MOSAIC FROM THE MUSEUM OF NOJA. Height, 13 8/25 inches.
THIS mosaic, in which is retraced the adventure of Pan and Syrinx, is unquestionably one of the finest pieces of the secret cabinet of the Museum of Naples,
We have already had occasion to say that several mythographers have very seriously called into question the reputation of chastity of the wife of Ulysses. According to their account, Penelope accorded her favours to every one of the numerous adorers who aspired to her hand and not knowing to whom to give the honour of an illegitimate son of which she was brought to bed, she named him Pan, from a Greek word, signifying all; thus attributing it conjointly to, the whole amorous community. Others suppose that Pan was the son of Penelope and Mercury. The messenger of the gods, they say, being unable to triumph over the chastity of the Queen of Ithaca, transformed himself into a he-goat, and thus attained his end; that is to say; Penelope granted to the animal what she had refused to the god. This was scarcely flattering to the latter; but the divinities of paganism were not very delicate on this point, and men received from them very bad examples. It is difficult indeed, to conceive that a religion so immodest could so long have resisted the progressive march of the philosophic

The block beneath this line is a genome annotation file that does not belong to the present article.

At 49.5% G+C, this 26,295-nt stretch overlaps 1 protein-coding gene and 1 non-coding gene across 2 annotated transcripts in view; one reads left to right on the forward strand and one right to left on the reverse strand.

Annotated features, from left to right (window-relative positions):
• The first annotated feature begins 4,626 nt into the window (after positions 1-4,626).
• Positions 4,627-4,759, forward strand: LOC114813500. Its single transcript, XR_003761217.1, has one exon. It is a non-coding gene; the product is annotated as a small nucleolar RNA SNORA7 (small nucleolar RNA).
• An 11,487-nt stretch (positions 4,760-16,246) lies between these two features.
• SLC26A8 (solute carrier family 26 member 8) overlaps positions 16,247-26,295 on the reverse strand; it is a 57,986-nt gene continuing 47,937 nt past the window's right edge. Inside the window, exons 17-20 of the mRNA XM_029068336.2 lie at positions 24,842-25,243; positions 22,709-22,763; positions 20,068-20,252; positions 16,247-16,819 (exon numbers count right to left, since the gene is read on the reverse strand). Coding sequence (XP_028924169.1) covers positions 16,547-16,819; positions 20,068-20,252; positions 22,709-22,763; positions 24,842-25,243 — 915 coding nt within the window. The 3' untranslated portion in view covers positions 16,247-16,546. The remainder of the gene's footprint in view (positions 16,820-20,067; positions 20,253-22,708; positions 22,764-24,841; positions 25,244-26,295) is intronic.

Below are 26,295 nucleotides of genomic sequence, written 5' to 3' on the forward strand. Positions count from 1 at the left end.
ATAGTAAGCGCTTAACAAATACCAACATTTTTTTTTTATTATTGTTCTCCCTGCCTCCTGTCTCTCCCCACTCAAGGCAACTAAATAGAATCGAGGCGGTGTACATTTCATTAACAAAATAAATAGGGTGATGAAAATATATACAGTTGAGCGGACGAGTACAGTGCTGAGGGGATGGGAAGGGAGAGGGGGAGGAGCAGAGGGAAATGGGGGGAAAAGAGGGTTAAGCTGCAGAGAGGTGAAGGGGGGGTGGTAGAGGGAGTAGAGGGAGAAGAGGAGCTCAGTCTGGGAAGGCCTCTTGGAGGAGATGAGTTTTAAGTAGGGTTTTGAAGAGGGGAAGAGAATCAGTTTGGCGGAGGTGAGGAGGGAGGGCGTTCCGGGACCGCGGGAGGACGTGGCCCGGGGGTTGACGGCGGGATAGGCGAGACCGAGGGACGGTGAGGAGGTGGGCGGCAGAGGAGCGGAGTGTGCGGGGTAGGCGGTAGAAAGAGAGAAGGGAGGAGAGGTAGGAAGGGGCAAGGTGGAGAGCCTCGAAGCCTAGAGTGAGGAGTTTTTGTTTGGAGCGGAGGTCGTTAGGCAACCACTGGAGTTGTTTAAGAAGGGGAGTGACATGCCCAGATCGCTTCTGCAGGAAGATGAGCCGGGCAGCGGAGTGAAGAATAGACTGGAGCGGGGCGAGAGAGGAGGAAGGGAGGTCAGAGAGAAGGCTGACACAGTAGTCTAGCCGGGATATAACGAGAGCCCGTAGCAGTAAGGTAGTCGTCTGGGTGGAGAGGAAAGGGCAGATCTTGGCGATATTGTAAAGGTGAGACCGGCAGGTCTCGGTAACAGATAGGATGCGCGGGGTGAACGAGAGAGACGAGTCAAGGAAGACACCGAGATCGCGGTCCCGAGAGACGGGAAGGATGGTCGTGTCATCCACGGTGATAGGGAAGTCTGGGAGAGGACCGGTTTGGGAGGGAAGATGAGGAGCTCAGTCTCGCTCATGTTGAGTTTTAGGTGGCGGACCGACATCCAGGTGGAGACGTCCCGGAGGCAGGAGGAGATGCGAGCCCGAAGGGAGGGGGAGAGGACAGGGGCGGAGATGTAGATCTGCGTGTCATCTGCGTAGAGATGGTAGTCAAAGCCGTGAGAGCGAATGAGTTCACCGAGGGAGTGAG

spirits. It can only be explained by the reflection that the greater the corruption of morals became among the heathen, the more they strove to maintain a worship which not only excused the weakness of humanity but which sanctified the most infamous debauchery.
From the loves of Mercury and Penelope, then, was born a child, half-man and half-goat. This was Pan, who became the terror of the nymphs and shepherdesses. One day this lascivious god met the lovely daughter of the river Ladon, Syrinx, a nymph of Arcadia, and companion of Diana. She was peaceably coming down Mount Lyceum, unwitting the fate that awaited her; but at the approach of Pan, who manifested his desires in the most unequivocal manner, she began to fly rapidly. Her strength, however, was not equal to her virtue; she was nearly caught, and her defeat appeared certain when Diana, whose aid she invoked in this grave peril, did not abandon her, and the nymph was changed into a reed. The god, touched by his misfortune, stopped for a long time before the well-loved plant, whose foliage, caressed by the breeze, seemed to utter long groans. Pan, desirous of perpetuating the recollection of this sad adventure, and of rendering homage, at the same time, to the memory of the chaste nymph, formed, from several pieces of the reed, a rustic flute, to which he gave the name of Syrinx:
"Now while the lustful god, with speedy pace,
First thought to strain her in a strict embrace,
He fills his arms with reeds, new-rising on the place.
And while he sighs, his ill-success to find,
The tender canes were shaken by the wind,
And breathed a mournful air, unheard before,
That much surprising Pan, yet pleased him more.
Admiring this new music, 'Thou,' he said,
'Who canst not be the partner of my bed,
At least shalt be the comfort of my mind: p. 111
And often, often to my lips be join'd.'
He form'd the reeds, proportion'd as they are,
Unequal in their length, and wax'd with care,
They still retain the name of his ungrateful fair. 1
111:1 Metamorphoses, Book I. (translated by Dryden).